* Are there things in the universe that are NOT deterministic? This is where the atheists split from others. They say: we havn't seen anything that is convincingly exempt from deterministic behavior. Yes there is a large fraction of humans who say that they've had religious experiences, but that is no enough to convince those who have not had such experiences, or who attribute those experiences to the chaotic behaviors of a deterministic brain.

Note that we do not have to fully "understand" everything about the universe to notice that it, or at least much of it, behaves mechanistically. Just like Newton stumbled upon the simple mathematical rule that the motion of massive bodies in empty space follows, even though he did not have an explanation for WHY or HOW this "gravity" force operates, especially at a distance. And guess what: we STILL don't have a good explanation for it, even though by now we've refined those rules of motion to include relativity etc. Because we are willing to accept the mechanistic behavior without, er, a mechanism to explain it, it is natural for us to assume that everything else in the universe has similarly deterministic behavior, even if we havn't yet even observed it. This assumption is unproven, but, from my perspective, neither is any competing assumption.

Nick A said...

Long time reader, second, maybe third time commenter?

I agree with JMG's premise that people 2, 5, 10, 100 years from now will view the last 6 months of 2015 and the first 6 months of 2016 as a turning point (it seems like nothing ever happens in the summer). Barring a bunch of serious black swans that cause a massive global supply chain shutdown, I also am mostly confident that 2015 and 2016 will be more serious repeats of 2008 and 2009 - we will not be murdering each other with sporting equipment for the last cans of spam.

I also agree with JMG's premise that we can't really know what exactly the next 20-40 years of scarcity industrialism will look like. Complex systems do not change without external stressors. Sometimes they change for the better. I think there is tremendous spare capacity to adapt to what is coming, and I think that the seriousness of peak oil and climate change being popularly acknowledged will unleash serious changes. I think the final years of the internet as we know it will be its finest hour, the dissemination of information on a global scale will be very useful in distributing mostly-lost skills.

onething said...

I don't recall seeing comments last week to the effect that the universe is a machine.

Carolyn said...

Reading your first few paragraphs, my internal monologue was going something like "Dammit dammit dammit dammit I'm getting married in two weeks and having a baby in three months and we're all set to buy our own house but what if all this financial f***ery means we won't be able to get a mortgage loan and I'm the sole income earner but what if my job goes away and and and arrrrghhhhh" Thanks for the much-needed reminder that people have survived crises much like these relatively intact. Maybe just knowing that this is coming so I'm not blindsided by it will help. I talk about it a lot to my partner, so he knows I'm expecting hard times and want to be positioned so as to be able to roll with the punches, but I think most of the rest of our families are pretty oblivious. I don't know how to talk about this sort of thing with "normal" people without sounding like a crazy doomsday street-corner preacher, so I mostly don't. Any advice along those lines?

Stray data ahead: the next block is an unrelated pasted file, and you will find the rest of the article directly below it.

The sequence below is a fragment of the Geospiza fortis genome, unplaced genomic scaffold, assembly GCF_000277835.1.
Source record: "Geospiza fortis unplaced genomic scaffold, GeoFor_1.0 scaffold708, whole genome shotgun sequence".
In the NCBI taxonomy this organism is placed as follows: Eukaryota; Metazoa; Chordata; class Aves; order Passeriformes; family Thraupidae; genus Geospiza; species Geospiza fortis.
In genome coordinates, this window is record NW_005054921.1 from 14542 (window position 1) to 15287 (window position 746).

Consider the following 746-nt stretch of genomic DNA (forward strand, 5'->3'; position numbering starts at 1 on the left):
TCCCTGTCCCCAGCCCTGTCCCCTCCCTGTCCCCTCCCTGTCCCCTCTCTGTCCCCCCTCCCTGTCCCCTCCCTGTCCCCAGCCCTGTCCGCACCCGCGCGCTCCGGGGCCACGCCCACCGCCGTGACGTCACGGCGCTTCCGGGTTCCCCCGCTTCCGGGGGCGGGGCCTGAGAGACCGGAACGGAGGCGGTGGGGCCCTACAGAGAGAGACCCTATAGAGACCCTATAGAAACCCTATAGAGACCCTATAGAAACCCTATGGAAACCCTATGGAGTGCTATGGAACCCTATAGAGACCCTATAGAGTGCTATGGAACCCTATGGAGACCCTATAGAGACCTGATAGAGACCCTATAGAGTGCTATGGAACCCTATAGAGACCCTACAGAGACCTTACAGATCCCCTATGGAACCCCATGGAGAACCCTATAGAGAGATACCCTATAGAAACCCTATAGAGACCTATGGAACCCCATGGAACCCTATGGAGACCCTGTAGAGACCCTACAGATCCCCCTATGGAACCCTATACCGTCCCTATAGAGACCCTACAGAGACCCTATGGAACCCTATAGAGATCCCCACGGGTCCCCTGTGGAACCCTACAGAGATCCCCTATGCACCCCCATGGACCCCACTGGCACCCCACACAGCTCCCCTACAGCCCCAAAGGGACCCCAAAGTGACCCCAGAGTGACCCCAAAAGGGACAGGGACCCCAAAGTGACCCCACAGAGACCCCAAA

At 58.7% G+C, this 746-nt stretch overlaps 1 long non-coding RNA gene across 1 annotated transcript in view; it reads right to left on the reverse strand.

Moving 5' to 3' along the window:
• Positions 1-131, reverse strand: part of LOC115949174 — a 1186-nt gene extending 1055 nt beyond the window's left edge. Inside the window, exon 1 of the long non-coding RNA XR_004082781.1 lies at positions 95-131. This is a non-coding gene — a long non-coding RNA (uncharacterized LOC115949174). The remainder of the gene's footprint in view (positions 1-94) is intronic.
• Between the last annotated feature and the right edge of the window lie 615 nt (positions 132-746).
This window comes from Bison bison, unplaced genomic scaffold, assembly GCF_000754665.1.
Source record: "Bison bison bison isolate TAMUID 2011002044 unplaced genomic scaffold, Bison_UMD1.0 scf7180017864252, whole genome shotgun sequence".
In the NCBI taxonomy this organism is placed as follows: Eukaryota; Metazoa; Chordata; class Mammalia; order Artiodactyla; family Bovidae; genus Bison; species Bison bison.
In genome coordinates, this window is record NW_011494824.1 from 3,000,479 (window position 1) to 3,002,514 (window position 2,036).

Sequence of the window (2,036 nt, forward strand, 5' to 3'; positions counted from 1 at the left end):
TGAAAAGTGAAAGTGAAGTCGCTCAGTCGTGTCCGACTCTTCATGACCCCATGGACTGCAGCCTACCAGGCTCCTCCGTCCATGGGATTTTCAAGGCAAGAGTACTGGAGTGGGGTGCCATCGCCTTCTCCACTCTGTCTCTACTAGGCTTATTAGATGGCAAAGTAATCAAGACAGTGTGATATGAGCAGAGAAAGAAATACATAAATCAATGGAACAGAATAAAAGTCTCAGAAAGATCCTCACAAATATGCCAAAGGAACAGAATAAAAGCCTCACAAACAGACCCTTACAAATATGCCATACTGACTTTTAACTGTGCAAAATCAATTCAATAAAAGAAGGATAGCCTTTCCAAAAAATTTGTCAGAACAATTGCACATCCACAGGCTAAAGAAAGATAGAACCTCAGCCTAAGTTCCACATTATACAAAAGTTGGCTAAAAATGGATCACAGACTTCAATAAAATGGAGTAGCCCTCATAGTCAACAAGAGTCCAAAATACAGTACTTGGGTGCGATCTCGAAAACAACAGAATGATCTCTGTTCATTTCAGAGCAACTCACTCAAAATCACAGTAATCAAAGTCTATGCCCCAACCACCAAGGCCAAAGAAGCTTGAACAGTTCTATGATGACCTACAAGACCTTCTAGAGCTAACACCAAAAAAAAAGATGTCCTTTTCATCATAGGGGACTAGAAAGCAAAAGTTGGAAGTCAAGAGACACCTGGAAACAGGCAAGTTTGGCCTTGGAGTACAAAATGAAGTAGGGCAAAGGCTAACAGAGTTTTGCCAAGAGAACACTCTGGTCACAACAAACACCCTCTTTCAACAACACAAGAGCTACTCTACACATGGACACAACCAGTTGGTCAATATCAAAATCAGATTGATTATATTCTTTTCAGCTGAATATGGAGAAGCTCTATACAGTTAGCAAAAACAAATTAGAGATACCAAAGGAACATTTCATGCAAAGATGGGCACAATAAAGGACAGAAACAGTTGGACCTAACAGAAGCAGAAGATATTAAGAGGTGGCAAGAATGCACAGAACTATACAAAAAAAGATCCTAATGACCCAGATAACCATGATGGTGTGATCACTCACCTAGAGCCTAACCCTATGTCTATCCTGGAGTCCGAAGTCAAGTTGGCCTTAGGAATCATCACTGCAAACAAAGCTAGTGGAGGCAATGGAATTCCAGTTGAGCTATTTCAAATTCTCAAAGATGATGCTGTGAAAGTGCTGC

John D. Wheeler said...

Regarding the word "is", I find it interesting that in French, you don't say, "I am hungry", you say, "I have hunger." And in Spanish, they have two forms of the verb, one for temporary conditions, the other for permanent ones; so, for example, you would say "The corn is-now ripe" but "Corn is-always a member of the grass family".

And regarding trees versus bushes, the simplest distinction I've heard is that a tree is tall with a single trunk whereas a bush is short with multiple stems. Then you have something like mesquite, which if you cut down the tall, single trunk, will regrow as something short with multiple stems.

fudoshindotcom said...

I hadn't meant that as generalized commentary on human intellectual capacity, but to illustrate a specific instance in which a perceived, yet non-existent, correlation led to an illogical expectation.

My personal belief is that humans are intelligent enough, but that we don't employ our intelligence correctly in attempting to overcome our difficulties.

I'm also of the opinion that we have an unproductive tendency to "overthink" things and that a liberal application of Occam's razor would clear away some needless complexity.

Unknown said...

"The most complex devices available at the time were pendulum clocks, printing presses, handlooms, and the like—you know, the sort of thing that people these days use instead of machines when they want to get away from technology."

I had to laugh. I have friends who flint knap and make atlatls to "get away from technology". More like "gimme that ol'time technology".

Between the limitations of our primate sensorium and the limitations of our primate cognition, we really know very little about the world around us... too bad we don't act like it.

“It ain't what you don't know that gets you into trouble. It's what you know for sure that just ain't so"

Mark Rice said...